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When looking directly via the eyepiece of a telescope, it is relatively easy to focus so as to see a clear image. Provided the focuser is adjusted be near optimum position, the human eye is able to adjust to see the subject clearly.

This is not the case when attempting to do astrophotography!

A clearly focused image must be placed EXACTLY onto the surface of the sensor in the camera. If operating via afocal projection, then it may be possible to use the autofocus facility within a camera/lens, but this would require a brightly lit subject such as the Moon.

In most cases ACCURATE focusing must be achieved via the focusing mechanism of the telescope. No matter how good the camera and telescope are, unless ACCURATE focusing is achieved, results will not be good. How easy this is depends on the focusing device used and on the APERTURE NUMBER of the telescope.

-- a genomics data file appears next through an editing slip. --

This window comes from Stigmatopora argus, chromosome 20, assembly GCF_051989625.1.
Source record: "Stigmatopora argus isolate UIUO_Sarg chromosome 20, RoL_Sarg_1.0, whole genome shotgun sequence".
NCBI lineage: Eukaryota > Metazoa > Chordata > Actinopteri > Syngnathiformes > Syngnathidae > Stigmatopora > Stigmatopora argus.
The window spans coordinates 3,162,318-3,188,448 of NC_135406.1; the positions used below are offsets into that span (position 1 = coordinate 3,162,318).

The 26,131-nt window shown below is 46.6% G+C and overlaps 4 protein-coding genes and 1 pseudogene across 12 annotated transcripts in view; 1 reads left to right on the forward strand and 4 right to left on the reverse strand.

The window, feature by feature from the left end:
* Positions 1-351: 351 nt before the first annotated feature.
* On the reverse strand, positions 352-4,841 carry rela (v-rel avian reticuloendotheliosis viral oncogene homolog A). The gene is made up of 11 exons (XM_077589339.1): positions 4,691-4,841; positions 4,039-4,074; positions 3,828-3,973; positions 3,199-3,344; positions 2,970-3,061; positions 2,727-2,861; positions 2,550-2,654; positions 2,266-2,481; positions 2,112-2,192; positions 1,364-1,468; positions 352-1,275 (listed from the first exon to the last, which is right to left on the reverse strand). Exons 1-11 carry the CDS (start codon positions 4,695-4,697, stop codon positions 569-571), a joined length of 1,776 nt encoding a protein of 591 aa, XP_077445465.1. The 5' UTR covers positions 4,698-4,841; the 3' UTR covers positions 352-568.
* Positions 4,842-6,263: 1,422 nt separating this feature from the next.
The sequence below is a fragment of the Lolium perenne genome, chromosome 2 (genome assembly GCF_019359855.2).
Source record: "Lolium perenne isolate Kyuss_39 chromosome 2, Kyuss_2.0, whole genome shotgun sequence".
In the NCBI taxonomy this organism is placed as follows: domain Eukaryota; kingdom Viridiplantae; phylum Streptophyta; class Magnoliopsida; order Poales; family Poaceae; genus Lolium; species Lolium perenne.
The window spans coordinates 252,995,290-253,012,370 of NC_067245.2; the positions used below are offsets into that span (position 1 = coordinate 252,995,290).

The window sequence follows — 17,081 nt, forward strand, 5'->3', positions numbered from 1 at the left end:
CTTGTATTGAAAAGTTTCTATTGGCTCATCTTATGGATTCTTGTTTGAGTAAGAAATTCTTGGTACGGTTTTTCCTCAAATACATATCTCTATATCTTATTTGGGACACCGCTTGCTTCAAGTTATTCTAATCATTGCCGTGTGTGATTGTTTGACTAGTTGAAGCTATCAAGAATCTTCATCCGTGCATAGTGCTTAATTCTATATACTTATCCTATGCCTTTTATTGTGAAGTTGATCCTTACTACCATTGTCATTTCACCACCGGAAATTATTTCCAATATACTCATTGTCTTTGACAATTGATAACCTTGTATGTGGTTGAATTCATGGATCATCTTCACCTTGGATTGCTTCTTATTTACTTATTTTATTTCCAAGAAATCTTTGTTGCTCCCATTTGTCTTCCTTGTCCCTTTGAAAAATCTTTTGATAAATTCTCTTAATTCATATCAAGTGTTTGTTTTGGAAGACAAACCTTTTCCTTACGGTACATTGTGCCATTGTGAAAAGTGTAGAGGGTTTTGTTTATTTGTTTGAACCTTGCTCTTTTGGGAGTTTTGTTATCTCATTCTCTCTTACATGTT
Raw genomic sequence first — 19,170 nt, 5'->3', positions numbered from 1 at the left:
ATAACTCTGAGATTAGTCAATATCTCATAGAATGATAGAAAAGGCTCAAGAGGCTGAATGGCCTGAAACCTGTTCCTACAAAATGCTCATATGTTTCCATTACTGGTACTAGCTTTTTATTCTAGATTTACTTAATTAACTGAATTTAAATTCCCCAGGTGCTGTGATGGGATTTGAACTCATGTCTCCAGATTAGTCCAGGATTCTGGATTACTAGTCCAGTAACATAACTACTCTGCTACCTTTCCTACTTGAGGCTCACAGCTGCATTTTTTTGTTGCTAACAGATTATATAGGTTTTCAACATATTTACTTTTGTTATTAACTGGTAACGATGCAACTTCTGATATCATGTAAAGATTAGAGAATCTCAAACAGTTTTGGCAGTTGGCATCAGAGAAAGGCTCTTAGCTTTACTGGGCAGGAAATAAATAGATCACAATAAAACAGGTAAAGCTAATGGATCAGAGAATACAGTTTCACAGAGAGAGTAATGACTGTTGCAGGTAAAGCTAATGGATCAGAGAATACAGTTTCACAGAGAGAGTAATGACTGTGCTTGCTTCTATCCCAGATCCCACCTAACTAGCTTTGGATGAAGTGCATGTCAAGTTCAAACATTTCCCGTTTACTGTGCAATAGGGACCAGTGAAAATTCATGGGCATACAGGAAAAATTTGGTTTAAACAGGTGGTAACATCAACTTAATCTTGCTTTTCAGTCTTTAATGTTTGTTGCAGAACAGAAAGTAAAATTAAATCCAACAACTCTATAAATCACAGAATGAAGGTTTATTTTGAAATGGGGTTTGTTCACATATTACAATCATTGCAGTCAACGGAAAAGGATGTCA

A large aperture number of F10 or greater (eg a long focus refractor, SCT, or Maksutov telescope) makes it fairly easy to obtain accurate focusing. Conversely, "fast" Newonian telescopes of F5 or less can be very difficult to focus accurately.

My own 250mm diameter/1200mm focal length Newtonian telescope (ie F4.8) was delivered with a good quality and robust rack and pinion focuser. This focuser quite satisfactory for visual work, but was inadequate for astrophotography. I replaced it with a top quality two speed Crayford focuser. This was expensive, but very worth while.

Note: Aperture number = effective focal length of telescope / diameter of objective lens or mirror. This corresponds with the f number of a normal photographic lens.

I cannot emphasise enough the importance of having a good quality focuser for astrophotographic work.

Assessing sharpness of focus:
It can be difficult to judge when accurate focus has been achieved, especially when viewing poorly lit subjects. If an SLR camera is being used, then an eyepiece magnifier can help. If “live view” is available on the camera, then this might help. These two options are of use only if the subject is relatively bright and can be easily seen.

In the case of poorly lit subjects, the best solution will probably be to focus accurately on a nearby object (preferably a star) and then to CAREFULLY move the telescope onto the item to be photographed.

Remember that sharpness of focus IS CRITICAL!

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